As mentioned earlier, most of the fry or fingerlings used in grey mullet culture the world over are obtained from natural sources. In the extensive type of farming in impoundments like the bheris of India and the Mediterranean vallis, most of the stocking is done by taking advantage of the tidal flow and the habit of mullets of swimming against currents. Very small fry may be brought in with the incoming high tide, but larger ones enter at low tide, when there is a slow flow of water from the impoundments. Suitable screens and traps are maintained at the sluice gates to prevent the escape of fish from the impoundments.
At present, most farmers supplement the stock obtained through tidal flow with fry caught from the estuaries. The more important species, including M. cephalus, breed in the sea and the fry and fingerlings migrate towards the shore and estuaries, where they can be found to congregate in schools. Only fry and small fingerlings below 25cm in length school in large numbers. In any estuarine area there are certain locations where they congregate in large numbers, but variations in occurrence according to species and location have been observed. In Israel, for example, M. saliens usually concentrate in the lower reaches of rivers, whereas M. cephalus and M. capito ascend to the higherreaches. On the east coast of India, fry of one or more species can be found in schools in the estuarine waters up to the tidal limits, through-out the year. The most suitable areas for the collection of fry are the marginal areas of rivers, tidal streams, creeks, swamps and inundated fields (Sarojini, 1958). Where a fresh-water stream flows into a river or a brackish-water lagoon, the mullet fry can be observed to congregate and swim against the slow current. Such areas are ideally suited for the collection of large numbers of mullet fry, taking advantage of the tidal flows. According to Hepher and Pruginin (1981), catches of fry are made in Israel after sea storms and rainy periods.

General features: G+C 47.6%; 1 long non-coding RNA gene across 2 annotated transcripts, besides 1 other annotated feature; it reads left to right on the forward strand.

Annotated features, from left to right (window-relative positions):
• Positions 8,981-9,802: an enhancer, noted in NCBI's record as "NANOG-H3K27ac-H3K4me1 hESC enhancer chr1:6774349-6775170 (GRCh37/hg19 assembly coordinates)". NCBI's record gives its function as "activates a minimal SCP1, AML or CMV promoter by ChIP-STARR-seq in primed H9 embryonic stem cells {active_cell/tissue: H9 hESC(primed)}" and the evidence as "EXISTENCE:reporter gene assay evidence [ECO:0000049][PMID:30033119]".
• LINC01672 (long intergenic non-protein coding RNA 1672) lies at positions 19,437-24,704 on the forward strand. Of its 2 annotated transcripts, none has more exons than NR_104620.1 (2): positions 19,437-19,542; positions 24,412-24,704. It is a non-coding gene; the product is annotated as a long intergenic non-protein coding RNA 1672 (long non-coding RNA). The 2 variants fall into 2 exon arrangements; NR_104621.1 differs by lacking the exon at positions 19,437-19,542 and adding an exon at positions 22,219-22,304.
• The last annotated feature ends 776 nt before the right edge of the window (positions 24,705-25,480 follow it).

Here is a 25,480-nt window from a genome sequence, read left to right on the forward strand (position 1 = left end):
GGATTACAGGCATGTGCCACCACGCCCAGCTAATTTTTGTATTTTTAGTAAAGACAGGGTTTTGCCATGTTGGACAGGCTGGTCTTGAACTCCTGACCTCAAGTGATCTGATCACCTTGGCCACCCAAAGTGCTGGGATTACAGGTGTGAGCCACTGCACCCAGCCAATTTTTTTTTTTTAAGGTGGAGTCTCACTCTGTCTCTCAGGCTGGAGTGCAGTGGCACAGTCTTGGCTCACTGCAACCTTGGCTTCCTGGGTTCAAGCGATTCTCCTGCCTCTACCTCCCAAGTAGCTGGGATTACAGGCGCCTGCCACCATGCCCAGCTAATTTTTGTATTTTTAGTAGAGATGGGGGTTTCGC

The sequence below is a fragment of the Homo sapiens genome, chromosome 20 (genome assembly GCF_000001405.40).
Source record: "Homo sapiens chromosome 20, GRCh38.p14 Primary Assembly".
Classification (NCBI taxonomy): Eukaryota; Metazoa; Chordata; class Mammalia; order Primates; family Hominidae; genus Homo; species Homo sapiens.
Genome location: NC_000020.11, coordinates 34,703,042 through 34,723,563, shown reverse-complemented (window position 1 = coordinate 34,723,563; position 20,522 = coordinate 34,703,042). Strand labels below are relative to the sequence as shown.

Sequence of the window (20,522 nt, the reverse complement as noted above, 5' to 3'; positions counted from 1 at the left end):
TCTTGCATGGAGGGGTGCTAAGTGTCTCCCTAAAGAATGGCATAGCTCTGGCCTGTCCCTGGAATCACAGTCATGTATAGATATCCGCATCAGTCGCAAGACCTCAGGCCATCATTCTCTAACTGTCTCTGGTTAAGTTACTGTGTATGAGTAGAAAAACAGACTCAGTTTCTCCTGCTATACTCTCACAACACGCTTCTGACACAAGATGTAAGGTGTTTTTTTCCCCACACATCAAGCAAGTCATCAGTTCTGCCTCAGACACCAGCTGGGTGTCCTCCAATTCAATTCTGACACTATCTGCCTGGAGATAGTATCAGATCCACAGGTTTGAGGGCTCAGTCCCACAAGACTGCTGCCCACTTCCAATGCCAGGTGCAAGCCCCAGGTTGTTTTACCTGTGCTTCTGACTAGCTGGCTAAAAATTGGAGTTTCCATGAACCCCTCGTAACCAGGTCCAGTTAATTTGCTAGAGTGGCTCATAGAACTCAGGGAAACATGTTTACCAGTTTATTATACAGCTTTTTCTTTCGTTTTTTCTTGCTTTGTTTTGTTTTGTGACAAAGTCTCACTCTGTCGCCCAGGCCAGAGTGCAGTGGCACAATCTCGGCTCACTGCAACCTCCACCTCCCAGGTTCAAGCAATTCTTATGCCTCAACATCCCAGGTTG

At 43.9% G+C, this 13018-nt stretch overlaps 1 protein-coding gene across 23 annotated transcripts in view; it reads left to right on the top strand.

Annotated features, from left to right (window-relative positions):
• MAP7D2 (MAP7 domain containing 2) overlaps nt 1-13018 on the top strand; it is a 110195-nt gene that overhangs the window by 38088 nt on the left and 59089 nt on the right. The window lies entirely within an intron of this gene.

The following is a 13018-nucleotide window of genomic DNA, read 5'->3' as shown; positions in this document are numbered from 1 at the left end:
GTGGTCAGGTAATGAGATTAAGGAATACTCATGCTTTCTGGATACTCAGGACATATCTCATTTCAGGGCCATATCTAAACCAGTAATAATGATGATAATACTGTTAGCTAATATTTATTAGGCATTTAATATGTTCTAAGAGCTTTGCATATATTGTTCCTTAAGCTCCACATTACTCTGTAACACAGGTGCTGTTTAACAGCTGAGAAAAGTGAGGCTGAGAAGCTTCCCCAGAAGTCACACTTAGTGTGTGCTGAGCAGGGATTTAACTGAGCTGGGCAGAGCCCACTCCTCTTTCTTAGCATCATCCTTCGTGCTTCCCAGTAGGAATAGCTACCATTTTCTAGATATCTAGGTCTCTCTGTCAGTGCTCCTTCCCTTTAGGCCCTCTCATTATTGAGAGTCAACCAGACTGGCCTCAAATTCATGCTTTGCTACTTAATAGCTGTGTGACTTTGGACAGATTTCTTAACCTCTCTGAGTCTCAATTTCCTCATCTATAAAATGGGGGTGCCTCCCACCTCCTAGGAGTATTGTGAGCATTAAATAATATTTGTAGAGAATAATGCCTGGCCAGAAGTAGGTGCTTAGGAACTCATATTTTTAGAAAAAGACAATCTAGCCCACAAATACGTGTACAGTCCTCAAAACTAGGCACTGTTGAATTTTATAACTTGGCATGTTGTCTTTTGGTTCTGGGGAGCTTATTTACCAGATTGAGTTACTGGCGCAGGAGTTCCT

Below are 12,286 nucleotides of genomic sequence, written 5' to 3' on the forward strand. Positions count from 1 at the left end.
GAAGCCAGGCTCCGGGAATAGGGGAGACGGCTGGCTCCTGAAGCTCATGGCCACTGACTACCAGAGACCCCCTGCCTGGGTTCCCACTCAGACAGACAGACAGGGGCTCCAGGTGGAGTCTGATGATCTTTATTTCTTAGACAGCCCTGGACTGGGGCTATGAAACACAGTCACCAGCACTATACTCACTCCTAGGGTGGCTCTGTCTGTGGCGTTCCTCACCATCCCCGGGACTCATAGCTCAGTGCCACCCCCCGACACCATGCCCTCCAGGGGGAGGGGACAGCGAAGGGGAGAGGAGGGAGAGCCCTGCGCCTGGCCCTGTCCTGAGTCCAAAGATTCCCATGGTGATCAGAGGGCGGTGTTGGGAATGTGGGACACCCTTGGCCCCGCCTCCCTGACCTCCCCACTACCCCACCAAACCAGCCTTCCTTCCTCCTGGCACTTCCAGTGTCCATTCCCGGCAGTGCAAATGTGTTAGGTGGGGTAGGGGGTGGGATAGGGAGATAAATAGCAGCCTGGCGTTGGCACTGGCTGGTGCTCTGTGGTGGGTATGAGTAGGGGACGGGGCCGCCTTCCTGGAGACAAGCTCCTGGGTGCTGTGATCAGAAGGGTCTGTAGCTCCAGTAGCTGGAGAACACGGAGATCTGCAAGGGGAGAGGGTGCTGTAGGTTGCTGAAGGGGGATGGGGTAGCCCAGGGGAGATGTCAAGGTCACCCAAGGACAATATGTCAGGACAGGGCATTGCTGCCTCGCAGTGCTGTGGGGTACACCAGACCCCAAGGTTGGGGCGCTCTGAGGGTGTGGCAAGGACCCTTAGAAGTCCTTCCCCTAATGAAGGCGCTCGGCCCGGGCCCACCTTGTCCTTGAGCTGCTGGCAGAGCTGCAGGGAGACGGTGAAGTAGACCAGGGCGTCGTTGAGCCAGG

Grey mullets are difficult species to identify even when they reach the adult stage, and this is much more difficult in the fry and fingerling stages. Since some of the species are very slow-growing, it is important to sort them before stocking in rearing facilities. The seasonality of occurrence of different species in the coastal areas can be of initial help in obtaining the desired species. Perlmutter et al. (1957) observed that the fry of each species of mullet appear regularly at the mouth of rivers on the Israeli coast in particular seasons. Similar seasonality in the occurrence of fry has been observed by Sarojini (1958) and Luther (1973) on the east coast of India in West Bengal.
Different types of equipment are used for fry collection, the most common being seines and dip nets. Short-bagged drag nets and beach seines are the most usual equipment in Taiwan. Fry collectors normally acclimatize the fry through gradual decreases in salinity, when the fry are meant for rearing in fresh water.
However, it has been shown experimentally that the fry can be directly transferred to fresh water without any special acclimatization. Fish farmers in Taiwan, Israel and certain parts of India stock rearing ponds directly without any major mortality. It is believed that sudden changes in temperature and low pH affect the survival of fry more than salinity. If the fry are to be transported long distances, it is considered advisable to condition them for a day.
Generally the fry are stocked in production ponds, directly from the collection grounds or after a brief period of conditioning. In Israel the fry are first reared in small ponds for two to three months before stocking in larger production ponds. Mullet fry are stocked at the rate of about 30000/ha, often with 200–300 young carp per ha to reduce the growth of filamentous algae. The mullets are stocked in larger ponds when they have reached a weight of around 3g.
Considerable effort has been devoted to the artificial propagation of the grey mullets which do not breed in confined waters, especially M. cephalus. A number of species have beeninduced to breed by the administration of pituitary extracts or gonadotropins. Wild M. cephalus has been induced to spawn by theadministration of mullet pituitary homogenate, often combined with Synahorin (Tang, 1964; Ling 1970). Mature four-to-six-year-old females are injected intramuscularly with homogenates of two to five pituitaries from the same species, with 10–60 rabbit units of Synahorin (a mixture of chorionic gonadotropin and mammalian hypophyseal extract). Mature males do not require any injections, except towards the end